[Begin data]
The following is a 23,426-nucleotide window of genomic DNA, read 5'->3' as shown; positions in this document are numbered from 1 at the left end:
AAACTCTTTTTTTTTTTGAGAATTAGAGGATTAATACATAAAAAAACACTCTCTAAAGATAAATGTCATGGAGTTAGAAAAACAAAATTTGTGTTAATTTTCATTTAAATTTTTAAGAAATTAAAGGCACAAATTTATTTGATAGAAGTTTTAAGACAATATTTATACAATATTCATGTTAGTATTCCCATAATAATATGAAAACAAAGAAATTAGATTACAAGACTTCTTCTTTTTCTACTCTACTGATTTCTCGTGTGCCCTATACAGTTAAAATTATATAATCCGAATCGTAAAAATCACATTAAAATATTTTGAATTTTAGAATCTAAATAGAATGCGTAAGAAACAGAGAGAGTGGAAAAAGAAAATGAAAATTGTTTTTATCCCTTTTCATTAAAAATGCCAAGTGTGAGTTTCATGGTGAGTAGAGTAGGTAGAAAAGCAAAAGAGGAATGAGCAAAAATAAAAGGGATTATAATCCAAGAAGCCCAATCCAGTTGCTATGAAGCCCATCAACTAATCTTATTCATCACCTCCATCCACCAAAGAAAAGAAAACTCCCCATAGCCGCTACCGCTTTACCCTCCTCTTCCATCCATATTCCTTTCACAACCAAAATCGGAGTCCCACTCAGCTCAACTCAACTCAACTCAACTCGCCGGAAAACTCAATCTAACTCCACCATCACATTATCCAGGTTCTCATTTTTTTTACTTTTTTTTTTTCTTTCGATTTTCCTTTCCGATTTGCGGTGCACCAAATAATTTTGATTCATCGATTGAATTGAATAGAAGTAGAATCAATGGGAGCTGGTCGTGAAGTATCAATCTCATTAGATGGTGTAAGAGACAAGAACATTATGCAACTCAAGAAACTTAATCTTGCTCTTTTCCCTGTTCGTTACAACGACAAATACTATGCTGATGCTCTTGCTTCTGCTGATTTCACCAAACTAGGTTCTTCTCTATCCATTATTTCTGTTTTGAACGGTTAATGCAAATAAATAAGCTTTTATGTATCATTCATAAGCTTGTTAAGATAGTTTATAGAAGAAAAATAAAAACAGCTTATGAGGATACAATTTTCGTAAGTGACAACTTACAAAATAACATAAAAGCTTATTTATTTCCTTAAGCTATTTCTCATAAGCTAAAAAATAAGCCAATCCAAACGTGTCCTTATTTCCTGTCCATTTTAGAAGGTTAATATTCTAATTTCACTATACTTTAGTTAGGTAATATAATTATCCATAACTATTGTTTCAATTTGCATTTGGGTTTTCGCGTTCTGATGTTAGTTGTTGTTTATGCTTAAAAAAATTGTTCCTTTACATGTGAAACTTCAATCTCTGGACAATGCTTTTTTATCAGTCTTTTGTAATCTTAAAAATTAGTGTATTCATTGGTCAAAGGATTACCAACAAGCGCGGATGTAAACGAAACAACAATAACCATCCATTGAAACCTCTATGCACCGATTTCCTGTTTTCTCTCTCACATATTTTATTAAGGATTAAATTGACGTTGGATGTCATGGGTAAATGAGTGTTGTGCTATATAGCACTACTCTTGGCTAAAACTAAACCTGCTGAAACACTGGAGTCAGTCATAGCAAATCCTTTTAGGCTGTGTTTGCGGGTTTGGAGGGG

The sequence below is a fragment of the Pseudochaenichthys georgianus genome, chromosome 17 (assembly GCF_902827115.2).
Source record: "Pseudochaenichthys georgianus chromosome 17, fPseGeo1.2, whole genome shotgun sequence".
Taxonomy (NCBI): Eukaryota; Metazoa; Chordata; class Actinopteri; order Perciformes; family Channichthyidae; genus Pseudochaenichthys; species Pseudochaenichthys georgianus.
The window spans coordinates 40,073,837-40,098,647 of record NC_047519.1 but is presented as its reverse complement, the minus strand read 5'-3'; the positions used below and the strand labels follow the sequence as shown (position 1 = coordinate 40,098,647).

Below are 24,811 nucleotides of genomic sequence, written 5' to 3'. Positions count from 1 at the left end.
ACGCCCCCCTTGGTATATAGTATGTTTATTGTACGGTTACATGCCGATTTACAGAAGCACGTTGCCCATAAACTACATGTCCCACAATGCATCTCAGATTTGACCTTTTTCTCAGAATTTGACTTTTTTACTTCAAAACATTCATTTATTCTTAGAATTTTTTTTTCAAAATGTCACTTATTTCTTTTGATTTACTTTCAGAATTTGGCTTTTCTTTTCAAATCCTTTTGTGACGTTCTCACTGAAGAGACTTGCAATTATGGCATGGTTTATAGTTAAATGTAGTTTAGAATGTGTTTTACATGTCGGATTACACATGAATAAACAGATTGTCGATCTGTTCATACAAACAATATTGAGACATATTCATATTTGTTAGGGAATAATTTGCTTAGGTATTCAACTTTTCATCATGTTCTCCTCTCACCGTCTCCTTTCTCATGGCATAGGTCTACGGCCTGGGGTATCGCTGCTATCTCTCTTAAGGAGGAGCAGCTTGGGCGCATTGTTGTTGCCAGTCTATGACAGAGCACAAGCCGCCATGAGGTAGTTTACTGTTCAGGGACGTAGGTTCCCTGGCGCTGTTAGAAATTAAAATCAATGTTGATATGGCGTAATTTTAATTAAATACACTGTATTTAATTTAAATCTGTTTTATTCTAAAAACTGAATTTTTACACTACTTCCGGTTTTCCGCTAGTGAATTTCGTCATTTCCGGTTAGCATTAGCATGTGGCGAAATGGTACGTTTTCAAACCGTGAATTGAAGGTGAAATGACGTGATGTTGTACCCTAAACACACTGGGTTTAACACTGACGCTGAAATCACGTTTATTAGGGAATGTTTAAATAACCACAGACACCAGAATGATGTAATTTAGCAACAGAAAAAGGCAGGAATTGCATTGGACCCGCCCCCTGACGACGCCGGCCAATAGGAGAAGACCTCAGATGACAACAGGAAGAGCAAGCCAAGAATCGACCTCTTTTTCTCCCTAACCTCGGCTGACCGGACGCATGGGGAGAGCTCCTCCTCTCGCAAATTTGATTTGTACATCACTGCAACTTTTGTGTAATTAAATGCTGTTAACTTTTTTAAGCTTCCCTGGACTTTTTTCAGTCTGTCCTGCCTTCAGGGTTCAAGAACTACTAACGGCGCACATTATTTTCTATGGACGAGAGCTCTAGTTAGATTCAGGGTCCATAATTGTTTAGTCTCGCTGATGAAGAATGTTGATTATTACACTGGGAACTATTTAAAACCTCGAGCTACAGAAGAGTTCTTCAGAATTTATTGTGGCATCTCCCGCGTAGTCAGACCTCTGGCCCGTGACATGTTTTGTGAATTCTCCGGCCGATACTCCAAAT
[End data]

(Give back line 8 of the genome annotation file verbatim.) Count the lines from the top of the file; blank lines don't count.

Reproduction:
ACGCCCCCCTTGGTATATAGTATGTTTATTGTACGGTTACATGCCGATTTACAGAAGCACGTTGCCCATAAACTACATGTCCCACAATGCATCTCAGATTTGACCTTTTTCTCAGAATTTGACTTTTTTACTTCAAAACATTCATTTATTCTTAGAATTTTTTTTTCAAAATGTCACTTATTTCTTTTGATTTACTTTCAGAATTTGGCTTTTCTTTTCAAATCCTTTTGTGACGTTCTCACTGAAGAGACTTGCAATTATGGCATGGTTTATAGTTAAATGTAGTTTAGAATGTGTTTTACATGTCGGATTACACATGAATAAACAGATTGTCGATCTGTTCATACAAACAATATTGAGACATATTCATATTTGTTAGGGAATAATTTGCTTAGGTATTCAACTTTTCATCATGTTCTCCTCTCACCGTCTCCTTTCTCATGGCATAGGTCTACGGCCTGGGGTATCGCTGCTATCTCTCTTAAGGAGGAGCAGCTTGGGCGCATTGTTGTTGCCAGTCTATGACAGAGCACAAGCCGCCATGAGGTAGTTTACTGTTCAGGGACGTAGGTTCCCTGGCGCTGTTAGAAATTAAAATCAATGTTGATATGGCGTAATTTTAATTAAATACACTGTATTTAATTTAAATCTGTTTTATTCTAAAAACTGAATTTTTACACTACTTCCGGTTTTCCGCTAGTGAATTTCGTCATTTCCGGTTAGCATTAGCATGTGGCGAAATGGTACGTTTTCAAACCGTGAATTGAAGGTGAAATGACGTGATGTTGTACCCTAAACACACTGGGTTTAACACTGACGCTGAAATCACGTTTATTAGGGAATGTTTAAATAACCACAGACACCAGAATGATGTAATTTAGCAACAGAAAAAGGCAGGAATTGCATTGGACCCGCCCCCTGACGACGCCGGCCAATAGGAGAAGACCTCAGATGACAACAGGAAGAGCAAGCCAAGAATCGACCTCTTTTTCTCCCTAACCTCGGCTGACCGGACGCATGGGGAGAGCTCCTCCTCTCGCAAATTTGATTTGTACATCACTGCAACTTTTGTGTAATTAAATGCTGTTAACTTTTTTAAGCTTCCCTGGACTTTTTTCAGTCTGTCCTGCCTTCAGGGTTCAAGAACTACTAACGGCGCACATTATTTTCTATGGACGAGAGCTCTAGTTAGATTCAGGGTCCATAATTGTTTAGTCTCGCTGATGAAGAATGTTGATTATTACACTGGGAACTATTTAAAACCTCGAGCTACAGAAGAGTTCTTCAGAATTTATTGTGGCATCTCCCGCGTAGTCAGACCTCTGGCCCGTGACATGTTTTGTGAATTCTCCGGCCGATACTCCAAAT